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Dublin: 11 °C Friday 22 February, 2019
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Karl Lacey on his thesis, nine-hour round trips to training and the birth of his son

The 2012 Footballer of the Year also reveals how he played on against Armagh despite feeling a slight tear in his hamstring early on.

Image: James Crombie/INPHO

IT’S BEEN AN EVENTFUL few weeks for Karl Lacey.

His partner Ciara gave birth to their first child nine days before Donegal completed an incredible win over Dublin to book their place in the All-Ireland final.

Add to that Lacey’s college commitments in the University of Limerick, studying a Master’s Degree in Sports Studies, and his ongoing injury troubles and you being to understand how much of his life the 2012 Footballer of the Year devotes to the game.

Lacey missed the first three days of Donegal’s training camp in the Johnstown House Hotel the week before they took on Dublin, but he linked up with the squad the day after his son Noah was born.

“The boys were actually away on camp. My partner Ciara went into hospital on the Wednesday and we had the baby on Friday and the boys were away so it was kind of hard juggling both.

“‘Should I go down to the boys or should I stay around the hospital’ and in fairness to Jim (McGuinness) and Paul McGonigle they were great support and they told me to stay where I was. There are other things more important at the moment and Ciara had the baby on Friday night. I went down and joined the boys on Saturday morning for training.

“Baby was born at 11pm so I drove down to  the boys in Johnstown House throughout the night and trained on Saturday morning. I suppose you are on a high and things are good. It kept me going all week.”

Karl Lacey Source: Cathal Noonan/INPHO

“I suppose in my own head if I miss training I’m thinking about it and putting doubts into my head. I was tired training that Saturday morning but I had the whole day to lie around and catch up on my sleep. It was a good weekend overall the way things went.”

He began his studies in UL last January and the four and a half hour trips back to Donegal became a necessary part of his week. Once April came around, those grueling journeys home on bad roads for training increased to twice during the week. Donegal’s sub keeper Michael Boyle is in the same course and Lacey was glad with his company.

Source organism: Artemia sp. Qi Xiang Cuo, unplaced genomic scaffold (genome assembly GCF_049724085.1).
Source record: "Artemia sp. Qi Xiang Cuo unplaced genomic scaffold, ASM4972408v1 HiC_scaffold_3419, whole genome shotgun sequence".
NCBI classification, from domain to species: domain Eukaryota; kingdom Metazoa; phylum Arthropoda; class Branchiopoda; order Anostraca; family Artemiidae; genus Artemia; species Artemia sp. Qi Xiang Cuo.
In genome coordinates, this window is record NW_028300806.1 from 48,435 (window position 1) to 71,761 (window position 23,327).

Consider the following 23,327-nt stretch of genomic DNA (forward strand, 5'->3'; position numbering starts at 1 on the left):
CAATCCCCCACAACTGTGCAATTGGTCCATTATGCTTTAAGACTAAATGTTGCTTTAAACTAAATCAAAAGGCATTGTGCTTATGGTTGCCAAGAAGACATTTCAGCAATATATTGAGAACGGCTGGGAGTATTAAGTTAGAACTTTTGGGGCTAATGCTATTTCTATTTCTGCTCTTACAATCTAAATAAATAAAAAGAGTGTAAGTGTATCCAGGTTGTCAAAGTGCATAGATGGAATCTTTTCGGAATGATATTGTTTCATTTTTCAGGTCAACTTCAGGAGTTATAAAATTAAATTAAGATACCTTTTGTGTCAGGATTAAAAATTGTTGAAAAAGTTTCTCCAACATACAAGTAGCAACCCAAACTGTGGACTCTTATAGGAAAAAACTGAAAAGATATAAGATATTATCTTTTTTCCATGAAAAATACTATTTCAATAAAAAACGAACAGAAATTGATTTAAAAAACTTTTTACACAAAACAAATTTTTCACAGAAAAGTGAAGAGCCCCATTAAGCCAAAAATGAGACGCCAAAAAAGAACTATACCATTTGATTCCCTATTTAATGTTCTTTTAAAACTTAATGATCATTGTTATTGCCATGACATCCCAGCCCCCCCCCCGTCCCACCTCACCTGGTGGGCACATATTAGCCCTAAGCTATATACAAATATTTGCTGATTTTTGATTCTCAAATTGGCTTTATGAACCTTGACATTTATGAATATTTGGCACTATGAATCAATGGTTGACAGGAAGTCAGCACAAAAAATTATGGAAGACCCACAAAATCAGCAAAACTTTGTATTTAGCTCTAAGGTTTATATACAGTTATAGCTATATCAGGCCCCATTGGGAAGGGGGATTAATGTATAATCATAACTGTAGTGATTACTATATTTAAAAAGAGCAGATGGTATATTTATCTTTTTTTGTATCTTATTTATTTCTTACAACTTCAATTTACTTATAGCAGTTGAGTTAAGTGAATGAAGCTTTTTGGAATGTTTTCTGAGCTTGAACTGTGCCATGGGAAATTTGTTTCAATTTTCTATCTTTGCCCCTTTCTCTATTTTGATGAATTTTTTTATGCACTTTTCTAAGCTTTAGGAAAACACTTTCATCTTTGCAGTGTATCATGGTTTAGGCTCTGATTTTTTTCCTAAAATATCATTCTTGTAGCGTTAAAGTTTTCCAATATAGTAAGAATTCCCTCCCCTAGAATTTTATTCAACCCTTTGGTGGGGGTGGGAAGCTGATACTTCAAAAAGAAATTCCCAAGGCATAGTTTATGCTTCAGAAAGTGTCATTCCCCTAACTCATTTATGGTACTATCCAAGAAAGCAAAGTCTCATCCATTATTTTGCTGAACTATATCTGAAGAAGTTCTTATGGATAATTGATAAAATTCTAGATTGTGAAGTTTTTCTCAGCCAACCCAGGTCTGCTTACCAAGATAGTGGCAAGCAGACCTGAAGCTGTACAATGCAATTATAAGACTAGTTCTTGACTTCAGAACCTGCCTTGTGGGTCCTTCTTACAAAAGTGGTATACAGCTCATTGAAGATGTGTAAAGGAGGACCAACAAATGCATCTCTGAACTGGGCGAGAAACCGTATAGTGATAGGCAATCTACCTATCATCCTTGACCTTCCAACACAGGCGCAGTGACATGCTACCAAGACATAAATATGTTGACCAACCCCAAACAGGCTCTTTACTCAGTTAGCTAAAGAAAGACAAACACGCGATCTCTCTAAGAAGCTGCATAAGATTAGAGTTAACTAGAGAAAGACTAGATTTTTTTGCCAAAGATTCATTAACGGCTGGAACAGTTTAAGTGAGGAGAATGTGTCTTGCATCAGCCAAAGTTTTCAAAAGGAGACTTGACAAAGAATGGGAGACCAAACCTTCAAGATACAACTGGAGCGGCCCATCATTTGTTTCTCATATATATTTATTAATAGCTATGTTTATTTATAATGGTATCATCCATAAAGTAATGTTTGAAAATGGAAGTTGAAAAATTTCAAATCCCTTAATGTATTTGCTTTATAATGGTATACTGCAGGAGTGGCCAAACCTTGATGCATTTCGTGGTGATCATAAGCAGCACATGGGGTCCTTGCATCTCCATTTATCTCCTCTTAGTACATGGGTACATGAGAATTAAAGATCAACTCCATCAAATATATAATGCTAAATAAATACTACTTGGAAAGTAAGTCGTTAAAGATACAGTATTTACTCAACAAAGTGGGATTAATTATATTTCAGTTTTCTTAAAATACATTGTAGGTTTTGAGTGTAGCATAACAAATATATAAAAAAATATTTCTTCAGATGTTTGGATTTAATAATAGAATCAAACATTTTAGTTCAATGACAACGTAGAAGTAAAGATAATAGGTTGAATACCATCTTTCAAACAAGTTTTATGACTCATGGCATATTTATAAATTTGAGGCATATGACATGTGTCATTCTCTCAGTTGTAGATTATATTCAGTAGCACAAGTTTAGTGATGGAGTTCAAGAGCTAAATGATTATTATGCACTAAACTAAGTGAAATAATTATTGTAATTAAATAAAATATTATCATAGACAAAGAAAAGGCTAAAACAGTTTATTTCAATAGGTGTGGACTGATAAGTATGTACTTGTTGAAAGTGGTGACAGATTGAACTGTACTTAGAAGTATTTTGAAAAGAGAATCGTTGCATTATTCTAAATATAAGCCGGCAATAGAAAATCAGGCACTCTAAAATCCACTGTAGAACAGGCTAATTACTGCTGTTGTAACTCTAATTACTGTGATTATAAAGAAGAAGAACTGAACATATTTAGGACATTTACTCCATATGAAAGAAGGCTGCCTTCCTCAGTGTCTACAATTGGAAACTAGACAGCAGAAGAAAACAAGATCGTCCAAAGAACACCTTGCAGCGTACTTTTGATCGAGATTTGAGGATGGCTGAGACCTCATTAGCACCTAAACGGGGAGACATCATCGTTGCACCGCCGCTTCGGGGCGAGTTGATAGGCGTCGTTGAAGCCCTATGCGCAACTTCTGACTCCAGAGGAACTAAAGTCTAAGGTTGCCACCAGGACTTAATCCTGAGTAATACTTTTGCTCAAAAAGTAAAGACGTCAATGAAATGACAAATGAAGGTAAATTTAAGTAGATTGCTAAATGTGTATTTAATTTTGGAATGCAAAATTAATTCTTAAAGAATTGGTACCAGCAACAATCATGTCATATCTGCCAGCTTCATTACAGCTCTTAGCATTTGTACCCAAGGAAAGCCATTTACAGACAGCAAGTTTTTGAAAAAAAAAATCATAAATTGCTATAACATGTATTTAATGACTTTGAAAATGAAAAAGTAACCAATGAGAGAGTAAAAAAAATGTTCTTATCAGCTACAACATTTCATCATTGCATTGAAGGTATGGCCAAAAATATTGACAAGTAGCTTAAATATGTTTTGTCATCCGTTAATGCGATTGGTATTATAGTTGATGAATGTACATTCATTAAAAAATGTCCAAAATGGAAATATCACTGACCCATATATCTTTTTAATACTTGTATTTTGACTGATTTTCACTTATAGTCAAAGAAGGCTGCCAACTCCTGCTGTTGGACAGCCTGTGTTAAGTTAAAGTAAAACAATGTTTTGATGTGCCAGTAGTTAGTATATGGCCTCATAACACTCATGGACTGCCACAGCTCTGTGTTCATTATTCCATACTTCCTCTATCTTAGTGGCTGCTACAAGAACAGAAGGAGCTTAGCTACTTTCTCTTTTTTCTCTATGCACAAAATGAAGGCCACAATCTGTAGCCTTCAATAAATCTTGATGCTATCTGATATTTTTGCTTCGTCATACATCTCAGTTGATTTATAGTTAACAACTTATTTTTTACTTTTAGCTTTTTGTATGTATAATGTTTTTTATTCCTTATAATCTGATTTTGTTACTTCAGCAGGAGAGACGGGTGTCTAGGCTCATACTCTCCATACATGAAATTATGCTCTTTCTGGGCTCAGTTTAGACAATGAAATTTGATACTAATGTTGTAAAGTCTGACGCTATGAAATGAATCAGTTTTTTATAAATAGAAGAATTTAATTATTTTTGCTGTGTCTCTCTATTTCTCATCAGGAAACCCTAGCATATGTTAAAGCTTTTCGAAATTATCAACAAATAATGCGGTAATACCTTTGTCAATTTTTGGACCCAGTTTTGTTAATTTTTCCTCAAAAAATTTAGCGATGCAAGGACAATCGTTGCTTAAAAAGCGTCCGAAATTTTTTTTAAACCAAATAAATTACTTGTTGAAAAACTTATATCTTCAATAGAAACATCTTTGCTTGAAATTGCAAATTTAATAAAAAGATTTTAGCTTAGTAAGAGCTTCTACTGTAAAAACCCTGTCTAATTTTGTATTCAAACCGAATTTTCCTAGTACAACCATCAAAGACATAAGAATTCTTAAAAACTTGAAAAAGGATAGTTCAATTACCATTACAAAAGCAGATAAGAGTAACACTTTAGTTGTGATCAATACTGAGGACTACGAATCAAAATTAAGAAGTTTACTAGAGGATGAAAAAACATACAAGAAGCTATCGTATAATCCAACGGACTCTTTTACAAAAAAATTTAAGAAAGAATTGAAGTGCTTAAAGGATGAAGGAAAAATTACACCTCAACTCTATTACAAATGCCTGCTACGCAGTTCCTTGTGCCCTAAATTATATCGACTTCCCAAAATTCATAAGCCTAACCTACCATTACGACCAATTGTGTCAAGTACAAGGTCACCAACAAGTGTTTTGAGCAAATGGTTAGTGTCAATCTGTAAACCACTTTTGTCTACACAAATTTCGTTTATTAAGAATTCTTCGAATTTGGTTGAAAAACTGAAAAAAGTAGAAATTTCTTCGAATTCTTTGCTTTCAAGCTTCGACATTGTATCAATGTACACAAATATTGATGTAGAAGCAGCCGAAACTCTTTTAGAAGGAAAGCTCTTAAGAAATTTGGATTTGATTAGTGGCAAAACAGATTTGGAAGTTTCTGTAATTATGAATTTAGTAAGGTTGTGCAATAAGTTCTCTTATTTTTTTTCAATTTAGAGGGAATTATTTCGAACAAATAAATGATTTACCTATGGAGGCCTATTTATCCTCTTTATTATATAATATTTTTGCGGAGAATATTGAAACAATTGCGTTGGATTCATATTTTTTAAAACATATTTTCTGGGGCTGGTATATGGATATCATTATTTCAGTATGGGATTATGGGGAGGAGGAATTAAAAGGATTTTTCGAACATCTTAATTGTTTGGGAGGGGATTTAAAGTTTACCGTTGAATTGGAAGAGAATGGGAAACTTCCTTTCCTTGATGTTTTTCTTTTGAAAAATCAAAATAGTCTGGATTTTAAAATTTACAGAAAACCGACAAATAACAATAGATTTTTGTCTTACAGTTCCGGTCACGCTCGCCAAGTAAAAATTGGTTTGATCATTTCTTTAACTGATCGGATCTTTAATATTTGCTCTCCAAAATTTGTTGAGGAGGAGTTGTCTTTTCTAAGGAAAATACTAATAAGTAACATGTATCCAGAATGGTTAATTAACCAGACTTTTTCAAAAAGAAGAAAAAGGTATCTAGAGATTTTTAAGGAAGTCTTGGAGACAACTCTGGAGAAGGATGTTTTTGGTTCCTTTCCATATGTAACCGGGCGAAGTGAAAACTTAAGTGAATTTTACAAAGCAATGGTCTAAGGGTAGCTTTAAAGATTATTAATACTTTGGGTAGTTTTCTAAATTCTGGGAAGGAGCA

“Earlier on I the season I would come up on a Thursday. Once we hit April/May I had to try and get up for as many sessions as I could. There is no other way around it. I spoke to lecturers in UL, it’s a sports course and they understand what it takes.

“This year, Michael Boyle, our sub goalkeeper, he’s doing it as well. I had a bit of company and he can fairly chat as well. The two of us travelled together and took it in turns.

“I have a thesis to write up now. I have to have it in by December. It’s all just a balancing act trying to fit it around football.”

Karl Lacey and Charlie Verno Source: Cathal Noonan/INPHO

Last year Lacey was badly hampered with injury, and it hasn’t be all plain sailing for him this season either. He felt a slight tear in his hamstring during the early stages of the Armagh game, but chose to play through it.

“I had a wee niggle going into that game, I chanced it and I lasted about 10 minutes. I had a light wee tear in the hamstring again and I was playing a sweeper role anyway so it’s a role that I could get away with it.

“I didn’t have to do any full out sprints so I could have got away with it. I recovered again and felt good against Dublin.

“We had a discussion with the medical team at half-time and I told them I was about 70 or 80 per cent here. It’s up to them to make the decision so they said they would give me 10 minutes in the second half. I don’t know what happened then.”

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About the author:

Kevin O'Brien

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